0

My goal is to use ipset lists in iptables to log outbound traffic to certain IP addresses. I intend to monitor an entire network passively.

I have port mirroring enabled and the port mirrored traffic is broadcasting to a server with two network adapters. Eth0 is dedicated to system management and Eth1 operates in promiscuous mode and is dedicated to capturing the traffic passed to it. Is it possible to use iptables to log outgoing traffic on the network that is being monitored? Thank you.

3

Have you considered using tcpdump rather than iptables? Something like:

tcpdump -w /var/log/packets -i eth1

Would dump all packets visible on eth1 to the file /var/log/packets. You could later on analyze the file using tcpdump, wireshark, or a variety of other tools.

Using iptables, you typically log packets using the LOG target, like this:

iptables -A INPUT -i eth1 -j LOG

I'm not sure whether or not iptables is the right tool for this job, because (a) I don't know off the top of my head how it will operate with the interface in promiscuous mode, and (b) given high packet rates this form of logging can have a substantial i/o impact on your system.

I think you're better off with the tcpdump model. The -G flag to tcpdump will cause it to rotate the capture file periodically, which you'll want to do if you're capturing for an extended period. So something like:

tcpdump -G 3600 -w /var/log/packets-%Y-%m-%d-%H

This would get you files of the form:

/var/log/packets-2013-06-20-10
  • Great suggestions, thanks for them. Do you think it would be possible to truncate tcpdump output by means of something similar to ipset where I could only log IPs from X lists or do I have to depend on software such as a wireshark? Thanks again. – Trevor Jun 20 '13 at 15:04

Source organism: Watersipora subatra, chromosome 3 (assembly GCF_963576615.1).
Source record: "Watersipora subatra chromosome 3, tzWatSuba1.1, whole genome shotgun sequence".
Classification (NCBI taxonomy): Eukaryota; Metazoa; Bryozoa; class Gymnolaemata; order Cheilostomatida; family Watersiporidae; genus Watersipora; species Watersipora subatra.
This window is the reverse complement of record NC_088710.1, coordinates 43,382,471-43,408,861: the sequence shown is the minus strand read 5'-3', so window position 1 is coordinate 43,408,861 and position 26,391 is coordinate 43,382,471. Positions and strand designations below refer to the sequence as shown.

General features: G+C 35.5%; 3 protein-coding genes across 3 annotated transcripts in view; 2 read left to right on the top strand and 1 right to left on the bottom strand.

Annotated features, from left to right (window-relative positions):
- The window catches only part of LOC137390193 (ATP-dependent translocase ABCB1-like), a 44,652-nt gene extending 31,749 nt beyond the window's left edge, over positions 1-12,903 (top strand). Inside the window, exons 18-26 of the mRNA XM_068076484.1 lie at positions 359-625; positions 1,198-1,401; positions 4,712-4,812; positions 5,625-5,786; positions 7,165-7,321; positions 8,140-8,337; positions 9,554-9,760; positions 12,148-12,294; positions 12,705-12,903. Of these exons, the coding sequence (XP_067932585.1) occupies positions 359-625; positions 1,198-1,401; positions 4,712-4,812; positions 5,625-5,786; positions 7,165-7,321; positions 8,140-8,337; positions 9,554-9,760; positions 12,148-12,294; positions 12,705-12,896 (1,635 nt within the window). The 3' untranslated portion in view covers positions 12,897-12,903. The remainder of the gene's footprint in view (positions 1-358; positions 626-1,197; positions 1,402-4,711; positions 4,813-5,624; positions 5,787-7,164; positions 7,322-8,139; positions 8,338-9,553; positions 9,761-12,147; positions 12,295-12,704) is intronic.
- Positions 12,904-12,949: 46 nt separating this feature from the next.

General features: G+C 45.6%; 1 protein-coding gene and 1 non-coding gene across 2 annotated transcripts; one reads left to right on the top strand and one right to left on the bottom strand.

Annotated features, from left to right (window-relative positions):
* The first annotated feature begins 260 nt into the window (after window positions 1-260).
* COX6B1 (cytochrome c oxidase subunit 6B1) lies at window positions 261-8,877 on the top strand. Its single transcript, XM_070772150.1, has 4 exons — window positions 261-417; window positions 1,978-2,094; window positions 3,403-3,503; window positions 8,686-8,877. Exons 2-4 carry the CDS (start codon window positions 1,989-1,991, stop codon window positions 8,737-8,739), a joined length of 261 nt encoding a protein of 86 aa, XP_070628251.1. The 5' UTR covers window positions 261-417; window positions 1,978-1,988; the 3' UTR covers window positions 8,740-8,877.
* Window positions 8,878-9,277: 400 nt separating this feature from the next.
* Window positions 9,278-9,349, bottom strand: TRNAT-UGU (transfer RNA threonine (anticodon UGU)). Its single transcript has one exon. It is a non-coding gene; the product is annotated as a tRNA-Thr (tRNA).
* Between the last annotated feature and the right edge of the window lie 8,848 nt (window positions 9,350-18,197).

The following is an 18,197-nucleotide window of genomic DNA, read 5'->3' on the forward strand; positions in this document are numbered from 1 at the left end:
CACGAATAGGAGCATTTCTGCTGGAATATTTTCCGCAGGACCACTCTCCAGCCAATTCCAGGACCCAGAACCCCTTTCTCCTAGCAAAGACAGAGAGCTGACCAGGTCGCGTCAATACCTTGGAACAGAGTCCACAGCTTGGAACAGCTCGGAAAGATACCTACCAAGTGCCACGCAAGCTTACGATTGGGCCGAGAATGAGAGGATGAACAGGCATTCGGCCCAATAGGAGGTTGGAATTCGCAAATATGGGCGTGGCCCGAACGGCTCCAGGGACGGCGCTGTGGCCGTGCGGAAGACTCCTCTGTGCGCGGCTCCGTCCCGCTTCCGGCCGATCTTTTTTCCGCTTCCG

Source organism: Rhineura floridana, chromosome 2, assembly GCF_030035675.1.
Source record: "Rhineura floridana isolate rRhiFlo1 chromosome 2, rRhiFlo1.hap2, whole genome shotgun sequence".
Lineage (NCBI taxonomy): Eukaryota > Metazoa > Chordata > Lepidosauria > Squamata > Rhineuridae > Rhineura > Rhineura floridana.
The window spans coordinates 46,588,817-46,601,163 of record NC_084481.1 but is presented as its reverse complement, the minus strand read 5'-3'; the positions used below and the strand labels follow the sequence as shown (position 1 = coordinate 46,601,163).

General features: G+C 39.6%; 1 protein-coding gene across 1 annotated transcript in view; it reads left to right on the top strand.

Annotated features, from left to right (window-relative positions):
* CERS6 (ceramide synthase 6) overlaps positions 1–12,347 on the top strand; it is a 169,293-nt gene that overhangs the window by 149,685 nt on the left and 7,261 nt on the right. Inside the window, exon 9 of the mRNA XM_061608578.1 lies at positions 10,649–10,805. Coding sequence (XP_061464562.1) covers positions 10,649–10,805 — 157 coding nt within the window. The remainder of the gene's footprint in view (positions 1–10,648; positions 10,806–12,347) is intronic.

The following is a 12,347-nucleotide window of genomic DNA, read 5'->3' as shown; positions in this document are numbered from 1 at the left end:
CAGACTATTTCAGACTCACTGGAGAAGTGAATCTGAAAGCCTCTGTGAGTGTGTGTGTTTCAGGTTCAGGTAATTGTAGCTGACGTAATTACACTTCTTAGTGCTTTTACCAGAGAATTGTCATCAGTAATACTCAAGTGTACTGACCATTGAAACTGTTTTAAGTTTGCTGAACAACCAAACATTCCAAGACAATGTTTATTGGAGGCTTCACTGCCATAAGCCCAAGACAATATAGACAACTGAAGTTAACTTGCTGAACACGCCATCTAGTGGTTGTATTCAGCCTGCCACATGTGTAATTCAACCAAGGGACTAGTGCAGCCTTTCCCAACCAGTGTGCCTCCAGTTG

• You can use the host designation to limit your capture to specific IP(s). eg: tcpdump host 1.2.3.4 or host 5.6.7.8. You'd need to do a bit of scripting to pull in your list of IPs to monitor, but that shouldn't be too hard. You'd also have to restart the dump whenever you modified the list. – Christopher Karel Jun 20 '13 at 15:40
  • @ChristopherKarel So it is possible that I can at least dump big lists into tcpdump? For example would some like the following be possible: tcpdump -i eth1 host $IMPORTEDHOSTS or /file/path/hosts? I'm assuming this could be one value per line and just IPs and nothing like CIDR blocks would work? – Trevor Jun 20 '13 at 16:13
  • Actually, you want the -F flag. That designates a filter file. eg: tcpdump -G 3600 -w /var/log/packets-%Y-%m-%d-%H -F /file/path/to/filter.file The file would need to be proper tcpdump expressions similar to host 1.2.3.4. However, CIDR networks are supported, as net 1.2.3.0/24. man tcpdump will cover all the available expressions. – Christopher Karel Jun 20 '13 at 18:27

Your Answer

By clicking “Post Your Answer”, you agree to our terms of service, privacy policy and cookie policy

Not the answer you're looking for? Browse other questions tagged or ask your own question.